Help!

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Please confine yourself to only one question per letter. Both postal letters and e-mails are fine, although we prefer e-mail as the most efficient form of communication. Send your e-mail queries to editorial@shutterbug.com with Help in the subject header and your return e-mail address at the end of your message. Although we make every effort, we cannot promise to answer every HELP! letter.
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All postal letters to HELP! must be accompanied by a stamped, self-addressed envelope to be considered for reply. We will respond to e-mail queries with an e-mail.

Color Combination For Best Contrast
Q. I am using a color enlarger and my pictures are coming out with no contrast at all. What is the combination of red, blue, and yellow to make the best contrast possible?
Pablo Bianchi
via e-mail

A. I asked Darryl Nicholas, one of our darkroom experts, to comment on your question, which we assume refers to black and white using variable contrast paper since contrast in color has nothing to do with enlarger settings. In black and white, contrast is largely controlled by the combination of blue and green light (or the use of the magenta and yellow filters). Blue light is controlled by the yellow filter and green light is controlled by the magenta filter. The less yellow filtration, the more blue light will reach the paper. The more blue light that reaches the paper, the higher the contrast of the print. Some black-and-white paper is made to produce a single contrast level of print regardless of the color of enlarger light used. You can essentially buy a higher contrast grade (higher number) to get more contrast. And, of course, a low-contrast black-and-white print can also be produced by old, exhausted, or contaminated developer.

Rainbow Hawkeye
Q. I have a Kodak Rainbow Hawkeye 2A folding Model B in good shape that is at least 125 years old. It was my grandmother’s camera. Could you give me an estimate of its worth?
Susanne Gunter
via e-mail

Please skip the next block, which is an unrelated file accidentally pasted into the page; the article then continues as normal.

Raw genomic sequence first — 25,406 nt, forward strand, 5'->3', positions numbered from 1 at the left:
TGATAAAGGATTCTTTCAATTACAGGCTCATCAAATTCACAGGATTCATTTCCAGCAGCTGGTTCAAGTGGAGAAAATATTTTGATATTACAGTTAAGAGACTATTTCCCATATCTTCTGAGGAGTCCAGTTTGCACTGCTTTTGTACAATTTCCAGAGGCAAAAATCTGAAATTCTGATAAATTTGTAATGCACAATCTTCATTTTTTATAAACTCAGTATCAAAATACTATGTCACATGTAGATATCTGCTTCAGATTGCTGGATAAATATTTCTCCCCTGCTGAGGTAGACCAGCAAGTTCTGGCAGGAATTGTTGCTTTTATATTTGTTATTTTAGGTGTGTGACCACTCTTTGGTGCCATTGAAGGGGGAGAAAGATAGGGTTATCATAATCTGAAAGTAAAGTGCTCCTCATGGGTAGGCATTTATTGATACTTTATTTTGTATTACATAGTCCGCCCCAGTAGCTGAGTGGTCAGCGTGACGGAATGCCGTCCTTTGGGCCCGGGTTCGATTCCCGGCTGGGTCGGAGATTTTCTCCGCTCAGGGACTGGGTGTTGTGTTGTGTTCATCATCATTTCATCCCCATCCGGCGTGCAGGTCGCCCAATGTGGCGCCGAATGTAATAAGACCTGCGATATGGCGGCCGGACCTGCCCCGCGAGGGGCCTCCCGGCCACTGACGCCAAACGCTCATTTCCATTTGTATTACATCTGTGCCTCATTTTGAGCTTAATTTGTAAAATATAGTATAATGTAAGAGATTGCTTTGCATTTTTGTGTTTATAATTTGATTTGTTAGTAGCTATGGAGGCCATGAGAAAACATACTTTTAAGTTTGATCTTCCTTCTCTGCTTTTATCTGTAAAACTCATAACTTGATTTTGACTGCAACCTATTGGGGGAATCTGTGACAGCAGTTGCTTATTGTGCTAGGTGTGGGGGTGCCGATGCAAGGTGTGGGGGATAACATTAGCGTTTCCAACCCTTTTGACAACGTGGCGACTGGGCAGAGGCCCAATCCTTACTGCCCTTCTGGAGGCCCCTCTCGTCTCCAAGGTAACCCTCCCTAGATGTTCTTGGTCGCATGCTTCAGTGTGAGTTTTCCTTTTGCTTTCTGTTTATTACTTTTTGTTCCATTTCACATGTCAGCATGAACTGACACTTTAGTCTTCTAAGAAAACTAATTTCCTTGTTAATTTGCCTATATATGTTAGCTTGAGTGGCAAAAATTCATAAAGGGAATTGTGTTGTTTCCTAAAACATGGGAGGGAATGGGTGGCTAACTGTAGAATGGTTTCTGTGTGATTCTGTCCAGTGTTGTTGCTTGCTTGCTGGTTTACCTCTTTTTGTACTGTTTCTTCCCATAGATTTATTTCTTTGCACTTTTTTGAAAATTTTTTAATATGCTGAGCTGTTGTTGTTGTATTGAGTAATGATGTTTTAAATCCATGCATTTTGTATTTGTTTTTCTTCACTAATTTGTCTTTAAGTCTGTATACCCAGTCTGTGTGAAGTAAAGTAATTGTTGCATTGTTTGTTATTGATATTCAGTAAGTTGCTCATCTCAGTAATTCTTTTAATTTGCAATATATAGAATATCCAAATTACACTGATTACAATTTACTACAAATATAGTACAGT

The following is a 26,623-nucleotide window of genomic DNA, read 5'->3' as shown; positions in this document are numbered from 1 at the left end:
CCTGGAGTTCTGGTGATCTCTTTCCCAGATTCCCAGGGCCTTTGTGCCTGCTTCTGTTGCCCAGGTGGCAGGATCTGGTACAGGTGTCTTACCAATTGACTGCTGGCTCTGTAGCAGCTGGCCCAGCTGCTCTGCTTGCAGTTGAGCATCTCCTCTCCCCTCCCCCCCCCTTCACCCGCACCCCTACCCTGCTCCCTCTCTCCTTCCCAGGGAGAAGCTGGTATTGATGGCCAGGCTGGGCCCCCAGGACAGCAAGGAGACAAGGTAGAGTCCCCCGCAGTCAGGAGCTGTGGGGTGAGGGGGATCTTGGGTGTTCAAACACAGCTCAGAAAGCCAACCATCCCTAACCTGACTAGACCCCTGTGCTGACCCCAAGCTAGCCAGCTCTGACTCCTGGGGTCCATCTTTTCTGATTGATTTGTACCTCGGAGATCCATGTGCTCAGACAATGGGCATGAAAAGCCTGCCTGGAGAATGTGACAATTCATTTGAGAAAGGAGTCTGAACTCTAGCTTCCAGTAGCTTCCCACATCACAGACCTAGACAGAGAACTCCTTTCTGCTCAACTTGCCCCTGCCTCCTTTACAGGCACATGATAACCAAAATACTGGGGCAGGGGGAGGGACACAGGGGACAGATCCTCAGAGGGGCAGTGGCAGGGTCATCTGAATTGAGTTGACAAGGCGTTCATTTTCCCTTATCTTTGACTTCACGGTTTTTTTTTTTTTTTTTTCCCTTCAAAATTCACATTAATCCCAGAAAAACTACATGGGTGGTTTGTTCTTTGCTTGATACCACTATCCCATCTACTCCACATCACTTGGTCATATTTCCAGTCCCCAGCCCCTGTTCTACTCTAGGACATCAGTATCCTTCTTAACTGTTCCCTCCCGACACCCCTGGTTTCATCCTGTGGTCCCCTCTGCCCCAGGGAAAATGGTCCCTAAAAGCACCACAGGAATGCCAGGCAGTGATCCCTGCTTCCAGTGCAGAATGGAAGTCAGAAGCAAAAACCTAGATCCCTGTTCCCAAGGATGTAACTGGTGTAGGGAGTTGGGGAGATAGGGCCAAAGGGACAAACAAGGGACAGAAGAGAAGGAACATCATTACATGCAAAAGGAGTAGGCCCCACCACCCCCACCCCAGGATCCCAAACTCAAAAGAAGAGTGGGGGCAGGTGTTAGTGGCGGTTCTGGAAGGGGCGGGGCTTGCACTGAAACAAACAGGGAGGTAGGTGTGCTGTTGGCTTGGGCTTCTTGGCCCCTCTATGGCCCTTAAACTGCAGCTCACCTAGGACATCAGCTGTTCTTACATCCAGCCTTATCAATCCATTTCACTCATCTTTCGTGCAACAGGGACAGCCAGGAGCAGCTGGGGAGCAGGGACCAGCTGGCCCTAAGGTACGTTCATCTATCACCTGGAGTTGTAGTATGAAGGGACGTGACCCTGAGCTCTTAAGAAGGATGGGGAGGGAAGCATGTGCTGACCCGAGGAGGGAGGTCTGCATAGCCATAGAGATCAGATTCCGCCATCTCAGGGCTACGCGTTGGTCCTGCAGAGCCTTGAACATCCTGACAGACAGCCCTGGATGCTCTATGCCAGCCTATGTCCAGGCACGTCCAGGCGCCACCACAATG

A. My primary pricing guide for older photo equipment (McKeown’s Price Guide to Antique & Classic Cameras) indicates the Kodak Rainbow Hawkeye 2A Model B is a folding camera produced from 1930 to 1933. It was offered in several colors—blue, brown, green, and old rose (maroon). The current value is $65 to $100 (a bit less for the black model). It’s not quite as old as you thought, though; it’s only about 80 years old. I hope you have one of the more valuable color versions of this folding Kodak.

Heat & Humidity
Q. I will soon be retiring to Hawaii and will be taking 45+ years of film and prints of family life (many hundreds of rolls) mostly all packaged as they came from the processor. We will be living just a few hundred yards from the ocean, so I am concerned about humidity and salt in the air getting into the film and destroying it. I am thinking of packaging my film/pictures in Zip Loc bags for protection. Are there any chemical issues with the Zip Loc plastic I should be concerned about? I’d hate to find my film turned to mush in a few months when just wrapping them in brown paper would probably stave off problems at least for a few years (until I can get around to scanning the keepers). Also, any suggestions as to a source for silica gel?
John Leekley
via e-mail

A. I contacted Gene Amoroso at Print File, a firm that manufacturers a diverse variety of archival film and print storage pages. Here is what he said about your pending move to Hawaii: “You are asking a question that would require quite a bit more information before adequately answering some of their concerns. The most obvious answer would be that the collection would need to be stored in a temperature and humidity controlled room or facility. It doesn’t matter what type of materials (archival or non-archival plastic or paper) the collection is stored in (enclosures, pages, etc.) if the storage environment isn’t controlled. Mold and accelerated chemical reactions occur with hot, humid storage conditions. Negatives and prints sticking to their enclosures are other issues. Once the storage environment is stable then archival-quality storage materials will preserve the collection for its optimal life span.” He provided these links for archives where you can obtain more detailed information: Image Permanence Institute (www.imagepermanenceinstitute.org) and Library of Congress (www.loc.gov/preserv/). I accessed both sites and found the Image Permanence Institute offers links to data on many different film storage articles. Among the data found in the Library of Congress site is information on preservation of your materials. It seems there is no quick and easy answer to your question since long-term storage in warm, humid climate situations does present some problems. I hope these links will provide additional guidance for you.

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